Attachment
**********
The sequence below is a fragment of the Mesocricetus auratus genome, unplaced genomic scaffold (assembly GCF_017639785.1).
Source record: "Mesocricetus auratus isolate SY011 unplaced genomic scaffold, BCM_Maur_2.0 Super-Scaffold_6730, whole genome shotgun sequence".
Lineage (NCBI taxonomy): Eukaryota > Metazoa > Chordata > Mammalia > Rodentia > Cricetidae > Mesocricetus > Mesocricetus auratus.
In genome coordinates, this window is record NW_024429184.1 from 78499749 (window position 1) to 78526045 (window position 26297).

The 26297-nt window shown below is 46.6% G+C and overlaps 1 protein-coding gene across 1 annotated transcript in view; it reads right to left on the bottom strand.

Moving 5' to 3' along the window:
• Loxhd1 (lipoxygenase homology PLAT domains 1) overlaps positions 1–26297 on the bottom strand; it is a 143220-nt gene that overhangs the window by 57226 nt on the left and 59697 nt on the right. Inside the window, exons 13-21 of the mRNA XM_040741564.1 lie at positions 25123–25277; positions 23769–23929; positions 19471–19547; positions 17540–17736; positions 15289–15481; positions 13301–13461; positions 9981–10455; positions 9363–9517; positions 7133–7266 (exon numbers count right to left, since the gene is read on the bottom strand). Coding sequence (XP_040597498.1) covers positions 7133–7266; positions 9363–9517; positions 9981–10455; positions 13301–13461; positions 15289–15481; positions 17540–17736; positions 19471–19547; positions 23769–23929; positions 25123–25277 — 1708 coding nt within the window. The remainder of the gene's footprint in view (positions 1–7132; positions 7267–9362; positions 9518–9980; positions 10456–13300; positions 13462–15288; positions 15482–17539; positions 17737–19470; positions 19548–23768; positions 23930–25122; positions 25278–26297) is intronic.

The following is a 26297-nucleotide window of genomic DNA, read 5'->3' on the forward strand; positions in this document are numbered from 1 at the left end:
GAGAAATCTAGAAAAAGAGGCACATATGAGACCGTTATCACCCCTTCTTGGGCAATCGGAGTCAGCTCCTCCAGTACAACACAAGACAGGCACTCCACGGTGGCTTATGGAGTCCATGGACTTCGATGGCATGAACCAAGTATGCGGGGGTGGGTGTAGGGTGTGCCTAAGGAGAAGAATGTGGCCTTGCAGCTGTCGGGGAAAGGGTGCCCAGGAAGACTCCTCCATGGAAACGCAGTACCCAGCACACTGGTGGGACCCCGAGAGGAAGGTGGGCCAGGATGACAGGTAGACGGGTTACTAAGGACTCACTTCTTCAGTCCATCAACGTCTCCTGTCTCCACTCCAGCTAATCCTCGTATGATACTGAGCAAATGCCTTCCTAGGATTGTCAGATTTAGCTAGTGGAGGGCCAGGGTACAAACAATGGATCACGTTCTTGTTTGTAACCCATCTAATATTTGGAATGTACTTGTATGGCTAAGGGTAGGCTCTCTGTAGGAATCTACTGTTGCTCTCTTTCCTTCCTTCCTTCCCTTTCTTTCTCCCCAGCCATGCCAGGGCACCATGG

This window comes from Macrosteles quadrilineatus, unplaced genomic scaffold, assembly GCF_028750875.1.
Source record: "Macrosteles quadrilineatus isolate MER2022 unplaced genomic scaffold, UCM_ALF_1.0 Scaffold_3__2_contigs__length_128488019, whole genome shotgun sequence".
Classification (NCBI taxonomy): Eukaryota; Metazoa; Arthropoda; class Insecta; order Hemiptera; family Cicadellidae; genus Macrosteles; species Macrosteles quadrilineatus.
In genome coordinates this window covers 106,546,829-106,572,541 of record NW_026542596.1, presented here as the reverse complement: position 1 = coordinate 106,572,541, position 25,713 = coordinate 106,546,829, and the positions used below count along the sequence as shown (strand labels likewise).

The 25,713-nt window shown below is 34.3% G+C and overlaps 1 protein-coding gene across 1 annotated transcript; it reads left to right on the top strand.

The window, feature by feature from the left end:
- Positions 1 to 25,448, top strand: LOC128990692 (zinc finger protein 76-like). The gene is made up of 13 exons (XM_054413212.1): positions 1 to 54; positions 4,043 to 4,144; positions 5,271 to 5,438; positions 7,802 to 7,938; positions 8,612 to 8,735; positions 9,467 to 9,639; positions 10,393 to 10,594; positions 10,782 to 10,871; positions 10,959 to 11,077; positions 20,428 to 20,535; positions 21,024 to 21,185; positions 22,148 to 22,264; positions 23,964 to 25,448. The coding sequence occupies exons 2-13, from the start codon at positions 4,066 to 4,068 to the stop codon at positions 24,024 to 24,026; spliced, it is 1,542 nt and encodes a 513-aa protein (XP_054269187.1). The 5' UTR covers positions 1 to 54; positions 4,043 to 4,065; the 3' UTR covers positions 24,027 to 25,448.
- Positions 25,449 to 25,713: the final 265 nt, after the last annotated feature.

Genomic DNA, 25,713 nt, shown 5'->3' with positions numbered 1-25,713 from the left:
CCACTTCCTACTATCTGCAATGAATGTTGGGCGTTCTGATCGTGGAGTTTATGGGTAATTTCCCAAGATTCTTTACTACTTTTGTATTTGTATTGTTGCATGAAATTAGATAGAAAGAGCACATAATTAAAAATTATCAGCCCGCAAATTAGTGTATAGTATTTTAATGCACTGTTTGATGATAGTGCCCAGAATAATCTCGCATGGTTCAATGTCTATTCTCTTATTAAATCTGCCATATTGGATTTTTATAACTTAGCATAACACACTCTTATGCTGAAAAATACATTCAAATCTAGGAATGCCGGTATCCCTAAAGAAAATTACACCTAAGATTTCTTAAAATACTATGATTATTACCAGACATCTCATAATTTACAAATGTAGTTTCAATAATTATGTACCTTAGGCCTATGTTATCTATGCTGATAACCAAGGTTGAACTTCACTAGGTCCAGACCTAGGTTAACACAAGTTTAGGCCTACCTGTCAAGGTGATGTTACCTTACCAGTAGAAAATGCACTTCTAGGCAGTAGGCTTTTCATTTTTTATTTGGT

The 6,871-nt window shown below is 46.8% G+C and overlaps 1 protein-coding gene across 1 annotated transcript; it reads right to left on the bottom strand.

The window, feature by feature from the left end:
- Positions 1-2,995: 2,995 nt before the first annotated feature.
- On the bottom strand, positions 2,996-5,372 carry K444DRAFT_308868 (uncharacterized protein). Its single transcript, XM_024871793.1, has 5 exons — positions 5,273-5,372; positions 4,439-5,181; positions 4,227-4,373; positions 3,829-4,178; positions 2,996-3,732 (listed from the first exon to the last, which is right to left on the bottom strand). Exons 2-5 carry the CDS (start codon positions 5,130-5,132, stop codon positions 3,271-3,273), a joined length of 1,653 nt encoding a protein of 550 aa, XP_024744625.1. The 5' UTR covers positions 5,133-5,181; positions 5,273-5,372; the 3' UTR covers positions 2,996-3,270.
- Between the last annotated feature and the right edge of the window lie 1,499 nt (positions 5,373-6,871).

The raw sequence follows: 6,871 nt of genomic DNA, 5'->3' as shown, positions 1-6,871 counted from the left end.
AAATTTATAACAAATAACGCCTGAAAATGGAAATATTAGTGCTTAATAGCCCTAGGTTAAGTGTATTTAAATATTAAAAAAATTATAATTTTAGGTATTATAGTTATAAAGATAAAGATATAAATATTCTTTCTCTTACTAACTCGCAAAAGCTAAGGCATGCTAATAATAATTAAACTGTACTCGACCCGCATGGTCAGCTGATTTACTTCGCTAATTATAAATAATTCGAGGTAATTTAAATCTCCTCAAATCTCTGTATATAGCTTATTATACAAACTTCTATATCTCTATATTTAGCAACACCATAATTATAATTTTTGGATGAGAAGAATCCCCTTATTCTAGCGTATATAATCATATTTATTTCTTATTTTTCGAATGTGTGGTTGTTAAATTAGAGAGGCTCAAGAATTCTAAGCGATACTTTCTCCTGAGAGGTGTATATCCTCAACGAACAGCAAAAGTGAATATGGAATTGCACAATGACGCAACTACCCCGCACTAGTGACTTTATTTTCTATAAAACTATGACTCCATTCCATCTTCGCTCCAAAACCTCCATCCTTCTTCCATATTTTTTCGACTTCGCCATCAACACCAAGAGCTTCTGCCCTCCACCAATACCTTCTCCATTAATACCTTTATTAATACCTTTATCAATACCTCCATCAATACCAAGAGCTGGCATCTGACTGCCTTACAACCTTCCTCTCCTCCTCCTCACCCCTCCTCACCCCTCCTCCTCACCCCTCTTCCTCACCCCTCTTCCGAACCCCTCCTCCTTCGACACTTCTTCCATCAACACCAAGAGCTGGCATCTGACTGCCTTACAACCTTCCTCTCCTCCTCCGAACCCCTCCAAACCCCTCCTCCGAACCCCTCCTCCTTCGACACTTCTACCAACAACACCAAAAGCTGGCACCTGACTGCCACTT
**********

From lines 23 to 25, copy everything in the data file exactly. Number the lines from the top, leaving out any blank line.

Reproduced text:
- On the bottom strand, positions 2,996-5,372 carry K444DRAFT_308868 (uncharacterized protein). Its single transcript, XM_024871793.1, has 5 exons — positions 5,273-5,372; positions 4,439-5,181; positions 4,227-4,373; positions 3,829-4,178; positions 2,996-3,732 (listed from the first exon to the last, which is right to left on the bottom strand). Exons 2-5 carry the CDS (start codon positions 5,130-5,132, stop codon positions 3,271-3,273), a joined length of 1,653 nt encoding a protein of 550 aa, XP_024744625.1. The 5' UTR covers positions 5,133-5,181; positions 5,273-5,372; the 3' UTR covers positions 2,996-3,270.
- Between the last annotated feature and the right edge of the window lie 1,499 nt (positions 5,373-6,871).

The raw sequence follows: 6,871 nt of genomic DNA, 5'->3' as shown, positions 1-6,871 counted from the left end.